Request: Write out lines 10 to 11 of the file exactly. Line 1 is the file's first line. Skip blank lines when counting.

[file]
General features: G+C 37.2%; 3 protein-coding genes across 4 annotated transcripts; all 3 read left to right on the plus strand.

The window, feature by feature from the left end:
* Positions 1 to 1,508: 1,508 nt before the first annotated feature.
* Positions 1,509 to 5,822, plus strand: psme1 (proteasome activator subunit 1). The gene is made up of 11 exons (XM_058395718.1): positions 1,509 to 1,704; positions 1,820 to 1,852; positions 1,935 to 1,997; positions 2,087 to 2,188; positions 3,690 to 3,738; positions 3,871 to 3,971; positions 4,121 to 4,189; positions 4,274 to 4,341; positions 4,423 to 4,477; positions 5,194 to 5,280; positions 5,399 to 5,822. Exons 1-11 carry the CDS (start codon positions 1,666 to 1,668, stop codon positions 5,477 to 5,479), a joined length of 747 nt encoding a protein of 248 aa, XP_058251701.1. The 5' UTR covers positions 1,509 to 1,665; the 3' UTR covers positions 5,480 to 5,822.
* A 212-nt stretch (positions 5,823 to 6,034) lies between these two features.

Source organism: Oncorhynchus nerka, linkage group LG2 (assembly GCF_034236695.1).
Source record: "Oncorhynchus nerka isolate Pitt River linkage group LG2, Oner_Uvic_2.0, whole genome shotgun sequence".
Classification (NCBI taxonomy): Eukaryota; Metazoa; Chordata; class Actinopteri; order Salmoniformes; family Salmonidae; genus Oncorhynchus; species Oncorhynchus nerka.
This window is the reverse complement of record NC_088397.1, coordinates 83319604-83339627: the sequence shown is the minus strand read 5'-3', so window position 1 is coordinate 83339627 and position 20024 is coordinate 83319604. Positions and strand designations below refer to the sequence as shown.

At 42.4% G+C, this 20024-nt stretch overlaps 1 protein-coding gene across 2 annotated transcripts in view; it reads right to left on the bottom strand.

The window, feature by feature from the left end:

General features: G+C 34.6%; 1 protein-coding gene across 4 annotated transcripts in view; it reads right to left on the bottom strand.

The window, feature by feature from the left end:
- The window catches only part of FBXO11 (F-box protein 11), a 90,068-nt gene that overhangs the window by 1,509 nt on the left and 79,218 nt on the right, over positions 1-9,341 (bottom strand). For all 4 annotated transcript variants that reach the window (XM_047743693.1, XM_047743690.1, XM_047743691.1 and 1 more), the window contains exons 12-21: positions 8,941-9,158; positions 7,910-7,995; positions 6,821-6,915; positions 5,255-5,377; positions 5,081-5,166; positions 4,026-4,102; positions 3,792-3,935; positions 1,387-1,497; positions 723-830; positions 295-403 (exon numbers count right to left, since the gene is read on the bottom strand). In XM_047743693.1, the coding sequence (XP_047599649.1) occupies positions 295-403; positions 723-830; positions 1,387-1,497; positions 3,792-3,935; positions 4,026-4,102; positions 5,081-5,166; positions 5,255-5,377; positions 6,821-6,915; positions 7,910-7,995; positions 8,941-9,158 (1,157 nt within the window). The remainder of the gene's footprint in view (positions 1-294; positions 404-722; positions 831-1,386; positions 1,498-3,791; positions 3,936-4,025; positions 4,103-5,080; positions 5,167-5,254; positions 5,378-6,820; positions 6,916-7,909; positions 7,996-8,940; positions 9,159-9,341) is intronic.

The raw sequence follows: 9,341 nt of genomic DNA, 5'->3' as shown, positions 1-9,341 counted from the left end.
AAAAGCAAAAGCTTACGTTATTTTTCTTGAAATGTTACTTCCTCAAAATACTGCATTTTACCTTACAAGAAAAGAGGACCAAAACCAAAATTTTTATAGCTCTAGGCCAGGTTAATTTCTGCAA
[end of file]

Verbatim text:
At 42.4% G+C, this 20024-nt stretch overlaps 1 protein-coding gene across 2 annotated transcripts in view; it reads right to left on the bottom strand.

The window, feature by feature from the left end: